Bandon's design features mounding as soft as cashmere, and the holes themselves are as smooth as a fine single malt—and sometimes possess the same bite. Greens are large and welcoming, until one must putt on them. Tight mowing throughout the course calls for artistry anywhere close to the flag. Pot bunkers, hidden bunkers, revetted bunkers and cross-bunkering will leave wedges shaking in the bag. Add the gorse, windblown pines, sea air and crashing surf, and it all combines to form one of the most moving golf experiences on the planet.
Pacific Dunes 57744 Round Lake Drive, Bandon, OR; 888-345-6008, bandondunesgolf.com. Yardage: 6,623. Par: 71. Slope: 133. Architect: Tom Doak, 2001. Greens Fees: $60–$200. T+L GOLF Rating: *****
Lord knows, it should have been nearly impossible to match the brilliance of Bandon Dunes, but Tom Doak did just that—if not more—with this collection of eighteen masterpieces. Although ranked a bit easier on the scorecard than Kidd's adjacent layout, the Irish-style Pacific Dunes has a darker, more threatening feel. While Bandon plays wide open, its little sister winds between, over and through massive dunes and sand blowouts. The bunkering is often undecipherable from the dunes themselves. Waste areas seem to extend into deep wilderness of gorse.
The entire layout is insular and hobbit-like and requests finesse rather than power. From the blind tee shot on the ninth over an enormous bluff to a finishing hole that is a puzzlement of angles and prodigious bunkers, Pacific Dunes is as deep and rich as the perfect pint of Guinness. One would be hard-pressed to find its equal anywhere outside the British Isles. Unless one manages to get on Cypress and Pebble, Pacific Dunes and Bandon Dunes constitute, without question, the best pair of courses a human being can play on the same day anywhere in the hemisphere.
Bandon Trails 57744 Round Lake Drive, Bandon, OR; 888-345-6008, bandondunesgolf.com. Yardage: 6,934. Par: 71. Slope: n/a. Architects: Bill Coore and Ben Crenshaw, 2005. Greens Fees: n/a. T+L GOLF Rating: n/a
Although Coore and Crenshaw are still carving out the last holes here, early surveillance reveals a course that begins in low dunes, winds inland through meadows, crosses into woodlands, then drops back to finish amid meadows and dunes. Five or six holes will offer ocean views, and every indication suggests that the walking-only course will more than keep pace with its older siblings. Those looking to make their own assessment can do so this fall, when as many as nine holes will be opened for limited play to guests at the Bandon resort.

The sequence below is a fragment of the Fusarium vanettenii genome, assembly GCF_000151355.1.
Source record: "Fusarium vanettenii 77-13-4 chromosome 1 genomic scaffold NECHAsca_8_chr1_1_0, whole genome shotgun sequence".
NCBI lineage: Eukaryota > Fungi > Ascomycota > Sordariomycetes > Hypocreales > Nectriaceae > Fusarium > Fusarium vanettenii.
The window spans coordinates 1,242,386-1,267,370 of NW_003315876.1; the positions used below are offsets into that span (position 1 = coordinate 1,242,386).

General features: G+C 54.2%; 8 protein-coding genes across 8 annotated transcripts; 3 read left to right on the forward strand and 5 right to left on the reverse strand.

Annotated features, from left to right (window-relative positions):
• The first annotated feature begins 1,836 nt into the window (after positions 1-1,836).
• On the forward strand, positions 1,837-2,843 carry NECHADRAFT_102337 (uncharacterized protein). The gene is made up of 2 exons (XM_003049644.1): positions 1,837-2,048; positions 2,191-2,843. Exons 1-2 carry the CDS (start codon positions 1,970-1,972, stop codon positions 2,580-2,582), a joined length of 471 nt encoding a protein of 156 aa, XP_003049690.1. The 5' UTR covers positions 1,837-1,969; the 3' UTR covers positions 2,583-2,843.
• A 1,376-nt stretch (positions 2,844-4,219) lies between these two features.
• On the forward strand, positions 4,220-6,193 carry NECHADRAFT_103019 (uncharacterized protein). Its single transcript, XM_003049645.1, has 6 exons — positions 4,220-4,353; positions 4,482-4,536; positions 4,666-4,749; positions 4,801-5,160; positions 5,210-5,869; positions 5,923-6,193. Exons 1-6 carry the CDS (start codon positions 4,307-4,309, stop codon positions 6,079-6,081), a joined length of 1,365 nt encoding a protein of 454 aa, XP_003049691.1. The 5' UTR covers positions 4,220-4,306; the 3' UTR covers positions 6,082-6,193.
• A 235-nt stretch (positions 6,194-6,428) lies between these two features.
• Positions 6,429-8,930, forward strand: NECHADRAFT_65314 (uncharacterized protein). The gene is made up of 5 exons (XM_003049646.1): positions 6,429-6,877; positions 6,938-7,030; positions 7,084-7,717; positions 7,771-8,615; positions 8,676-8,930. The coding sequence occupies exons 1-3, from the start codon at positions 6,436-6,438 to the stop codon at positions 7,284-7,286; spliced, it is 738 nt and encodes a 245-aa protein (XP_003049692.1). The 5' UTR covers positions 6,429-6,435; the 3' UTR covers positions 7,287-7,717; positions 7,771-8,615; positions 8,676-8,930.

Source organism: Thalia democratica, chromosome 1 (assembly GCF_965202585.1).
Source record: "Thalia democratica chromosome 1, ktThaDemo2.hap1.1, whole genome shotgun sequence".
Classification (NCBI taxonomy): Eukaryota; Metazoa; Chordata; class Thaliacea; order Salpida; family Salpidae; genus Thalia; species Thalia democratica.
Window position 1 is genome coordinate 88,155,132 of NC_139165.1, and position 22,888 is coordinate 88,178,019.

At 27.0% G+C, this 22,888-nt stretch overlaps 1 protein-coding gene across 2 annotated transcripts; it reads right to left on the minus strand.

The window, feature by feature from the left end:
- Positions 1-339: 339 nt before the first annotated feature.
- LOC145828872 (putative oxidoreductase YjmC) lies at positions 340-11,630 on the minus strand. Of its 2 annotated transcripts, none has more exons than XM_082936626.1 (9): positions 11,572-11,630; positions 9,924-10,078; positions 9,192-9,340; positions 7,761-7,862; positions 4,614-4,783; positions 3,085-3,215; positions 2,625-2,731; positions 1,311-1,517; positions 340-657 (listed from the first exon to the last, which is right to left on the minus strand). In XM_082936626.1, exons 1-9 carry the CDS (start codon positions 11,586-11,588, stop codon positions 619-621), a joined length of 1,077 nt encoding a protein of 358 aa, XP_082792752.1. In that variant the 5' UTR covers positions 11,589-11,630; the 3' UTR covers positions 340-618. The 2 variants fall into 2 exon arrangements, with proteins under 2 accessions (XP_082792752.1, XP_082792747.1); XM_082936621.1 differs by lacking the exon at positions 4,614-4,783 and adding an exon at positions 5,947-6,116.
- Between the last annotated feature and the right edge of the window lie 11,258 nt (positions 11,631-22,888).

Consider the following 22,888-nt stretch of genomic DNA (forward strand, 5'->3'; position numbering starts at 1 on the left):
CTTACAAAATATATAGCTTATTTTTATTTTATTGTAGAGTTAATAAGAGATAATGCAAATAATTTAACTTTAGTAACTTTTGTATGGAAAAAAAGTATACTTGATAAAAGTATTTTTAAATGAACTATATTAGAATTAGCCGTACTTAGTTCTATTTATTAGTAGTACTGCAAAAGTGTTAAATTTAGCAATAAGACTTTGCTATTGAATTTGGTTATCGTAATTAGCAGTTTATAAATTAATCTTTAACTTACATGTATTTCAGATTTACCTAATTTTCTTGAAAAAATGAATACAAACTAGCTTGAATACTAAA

Also Play: The Running Y Ranch (Klamath Falls, OR; $50–$70, 888-850-0261) boasts the only Arnold Palmer design in Oregon, a 7,133-yard journey that begins near wetlands, climbs onto a forested plateau and finishes back in the open. Many golfers stop to play Sandpines Golf Links (Florence, OR; $45–$89, 800-917-4653) on their way from Portland to Bandon Dunes. The Rees Jones creation is noted for a massive dune that rises Sahara-like along the 593-yard seventh hole.
Bandon Dunes Golf Resort
57744 Round Lake Drive, Bandon, OR; 888-345-6008, bandondunesgolf.com. Rooms: $80–$300. Suites: $150–$1,100
With accommodations in the Cape Cod–style clapboard main lodge and cozy cottages, there's little reason to ever leave the property, as that would only take you farther away from two of the best golf layouts on the continent. Rooms are plenty comfortable, if a bit spare.
Bandon Channel House
(Seafood) 480 First Street SW, Bandon, OR; 541-347-9057. $$$
The only reason most visitors leave the Bandon resort is for dinner at this warm retreat overlooking the Coquille River. The Channel House won't serve anything fried—even the oysters are lovingly grilled. Fresh pastas and fish (e.g., halibut in pistachio sauce) are perennial favorites.
One comes to southwest Oregon to golf—and do little else. There are, though, a few diversions to be had. Crater Lake National Park (541-594-3100) is home to the deepest lake in the country and offers boat tours in the caldera. One mile south of Bandon resides the imposing Face Rock, a stone monolith that resembles, well, a face. The old gold-mining town of Jacksonville is one of few cities distinguished as a historic landmark and offers surprisingly fascinating tours.